In view of the above discussion, an apparatus for storing items within vehicles is provided that includes a panel pivotally secured within a cargo compartment (e.g., to a vehicle cargo compartment wall, floor, etc.) and movable about a substantially vertical axis between a closed position in adjacent, face-to-face relationship with the wall and one or more open positions substantially transverse to the wall, and a retractable retaining belt operably associated with the panel, wherein the retaining belt is movable between retracted and extended positions. The retaining belt has a free end and a post attached to the free end that is configured to be gripped by a user so as to move the retaining belt to an extended position. A floor within the vehicle (e.g., a vehicle cargo compartment floor) includes one or more apertures formed therein, and the post includes an end portion that is configured to be removably inserted into the one or more apertures so as to maintain the retaining belt in one or more respective extended positions.
According to embodiments of the present invention, the retaining belt is disposed within the panel, and the retaining belt free end extends from a slot within the panel. The slot may be formed in various locations on the panel. A preferred location for the slot is in a free end of the panel or adjacent thereto.
The retaining belt may be formed from various materials and may have various shapes, lengths and configurations. According to embodiments of the present invention, the belt has a web configuration.
According to embodiments of the present invention, the panel may include a pocket formed therein that is configured to removably receive the post therein when the retaining belt is in a retracted position. The post serves as a handle that can be gripped by a user to move the panel from a closed position to an open position when the post is retained in the pocket.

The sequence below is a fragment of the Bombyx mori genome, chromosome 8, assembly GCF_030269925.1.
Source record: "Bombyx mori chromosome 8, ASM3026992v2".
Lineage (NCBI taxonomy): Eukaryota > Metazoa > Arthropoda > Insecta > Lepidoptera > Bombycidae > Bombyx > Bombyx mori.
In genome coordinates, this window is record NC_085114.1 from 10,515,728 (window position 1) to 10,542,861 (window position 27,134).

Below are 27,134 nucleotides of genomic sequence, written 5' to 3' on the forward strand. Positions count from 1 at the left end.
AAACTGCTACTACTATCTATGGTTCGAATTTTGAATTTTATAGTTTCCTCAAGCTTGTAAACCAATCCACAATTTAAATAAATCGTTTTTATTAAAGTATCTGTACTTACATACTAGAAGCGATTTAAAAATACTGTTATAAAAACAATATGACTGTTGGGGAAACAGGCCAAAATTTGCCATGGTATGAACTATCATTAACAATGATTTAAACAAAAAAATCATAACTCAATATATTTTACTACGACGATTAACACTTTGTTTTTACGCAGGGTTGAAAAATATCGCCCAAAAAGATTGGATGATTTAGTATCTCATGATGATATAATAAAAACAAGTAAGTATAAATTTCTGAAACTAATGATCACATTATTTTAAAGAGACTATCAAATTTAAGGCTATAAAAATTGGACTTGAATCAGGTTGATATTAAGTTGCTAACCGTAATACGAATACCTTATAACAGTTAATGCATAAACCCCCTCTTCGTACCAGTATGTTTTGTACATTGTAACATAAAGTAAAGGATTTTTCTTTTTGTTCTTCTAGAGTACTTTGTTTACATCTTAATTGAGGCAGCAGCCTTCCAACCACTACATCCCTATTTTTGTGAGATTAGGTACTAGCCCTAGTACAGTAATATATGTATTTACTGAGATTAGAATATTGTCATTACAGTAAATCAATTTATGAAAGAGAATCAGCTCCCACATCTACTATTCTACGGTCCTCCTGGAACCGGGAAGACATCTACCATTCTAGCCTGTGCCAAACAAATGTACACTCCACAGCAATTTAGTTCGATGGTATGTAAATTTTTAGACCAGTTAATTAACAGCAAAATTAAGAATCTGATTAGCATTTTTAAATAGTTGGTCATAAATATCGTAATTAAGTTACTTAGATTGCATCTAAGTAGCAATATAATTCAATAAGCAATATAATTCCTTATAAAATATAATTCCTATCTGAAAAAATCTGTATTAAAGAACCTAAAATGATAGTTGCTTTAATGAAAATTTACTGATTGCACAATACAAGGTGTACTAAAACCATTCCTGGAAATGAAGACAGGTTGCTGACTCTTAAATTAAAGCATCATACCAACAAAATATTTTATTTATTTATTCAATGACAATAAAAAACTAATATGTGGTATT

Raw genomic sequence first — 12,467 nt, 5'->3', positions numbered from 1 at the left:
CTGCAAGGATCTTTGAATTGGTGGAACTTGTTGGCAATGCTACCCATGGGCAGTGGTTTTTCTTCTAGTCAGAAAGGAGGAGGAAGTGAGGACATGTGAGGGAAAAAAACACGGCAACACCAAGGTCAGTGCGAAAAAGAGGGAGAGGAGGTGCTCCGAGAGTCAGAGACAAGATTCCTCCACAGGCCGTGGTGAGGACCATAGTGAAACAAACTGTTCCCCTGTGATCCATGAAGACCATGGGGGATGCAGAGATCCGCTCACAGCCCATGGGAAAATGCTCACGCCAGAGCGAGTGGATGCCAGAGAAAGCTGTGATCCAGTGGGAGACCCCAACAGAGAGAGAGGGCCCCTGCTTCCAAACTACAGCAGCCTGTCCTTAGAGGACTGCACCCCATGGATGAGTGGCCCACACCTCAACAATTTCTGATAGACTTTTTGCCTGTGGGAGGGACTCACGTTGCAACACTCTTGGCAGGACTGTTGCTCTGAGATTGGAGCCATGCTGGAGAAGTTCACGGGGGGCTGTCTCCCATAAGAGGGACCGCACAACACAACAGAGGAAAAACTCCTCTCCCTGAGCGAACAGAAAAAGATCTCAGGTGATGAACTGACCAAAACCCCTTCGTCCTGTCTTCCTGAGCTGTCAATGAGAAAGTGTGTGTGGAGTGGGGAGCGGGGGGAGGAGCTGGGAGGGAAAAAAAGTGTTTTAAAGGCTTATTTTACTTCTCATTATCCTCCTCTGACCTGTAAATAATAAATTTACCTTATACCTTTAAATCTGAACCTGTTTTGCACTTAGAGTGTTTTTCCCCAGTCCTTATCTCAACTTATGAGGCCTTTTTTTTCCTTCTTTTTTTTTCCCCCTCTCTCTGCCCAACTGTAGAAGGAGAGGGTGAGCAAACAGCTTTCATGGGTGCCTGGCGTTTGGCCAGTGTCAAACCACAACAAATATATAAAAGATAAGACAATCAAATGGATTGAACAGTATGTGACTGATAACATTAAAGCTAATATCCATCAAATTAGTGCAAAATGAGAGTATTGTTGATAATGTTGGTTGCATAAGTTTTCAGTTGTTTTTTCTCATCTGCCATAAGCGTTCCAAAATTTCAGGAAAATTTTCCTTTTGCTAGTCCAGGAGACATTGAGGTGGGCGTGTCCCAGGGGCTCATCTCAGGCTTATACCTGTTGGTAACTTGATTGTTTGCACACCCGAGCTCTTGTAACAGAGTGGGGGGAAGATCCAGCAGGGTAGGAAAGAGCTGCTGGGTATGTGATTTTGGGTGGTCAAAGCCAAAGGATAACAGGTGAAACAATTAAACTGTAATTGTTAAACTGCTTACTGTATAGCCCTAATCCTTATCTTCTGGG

According to embodiments of the present invention, the panel may be configured to be substantially flush with the wall when in the closed position. According to embodiments of the present invention, the vehicle wall may have a storage area formed therewithin. The panel may be pivotally secured to the wall and movable between a closed position covering the storage area and one or more open positions substantially transverse to the wall allowing access to the storage area.
FIG. 1 is a perspective view of a portion of a cargo compartment of a vehicle having a storage apparatus according to embodiments of the present invention, and wherein the panel of the storage apparatus is in an open position and the retractable retaining belt has been extended from the panel.
FIG. 2 illustrates the storage apparatus of FIG. 1 with the panel in a closed position.
FIG. 3 illustrates the storage apparatus of FIG. 1 with the panel being moved by a user to an open position.
FIG. 4 illustrates the storage apparatus of FIG. 1 with the retractable retaining belt being moved to an extended position.
FIG. 5 illustrates an end post of the retractable retaining belt being inserted into an aperture in the floor of the vehicle cargo compartment of FIG. 1 to maintain the retractable retaining belt in an extended position, according to embodiments of the present invention.
FIG. 6 is a perspective view of the storage apparatus of FIG. 1, wherein the retractable retaining belt is secured in an extended position and is retaining articles placed between the retaining belt and the cargo compartment wall.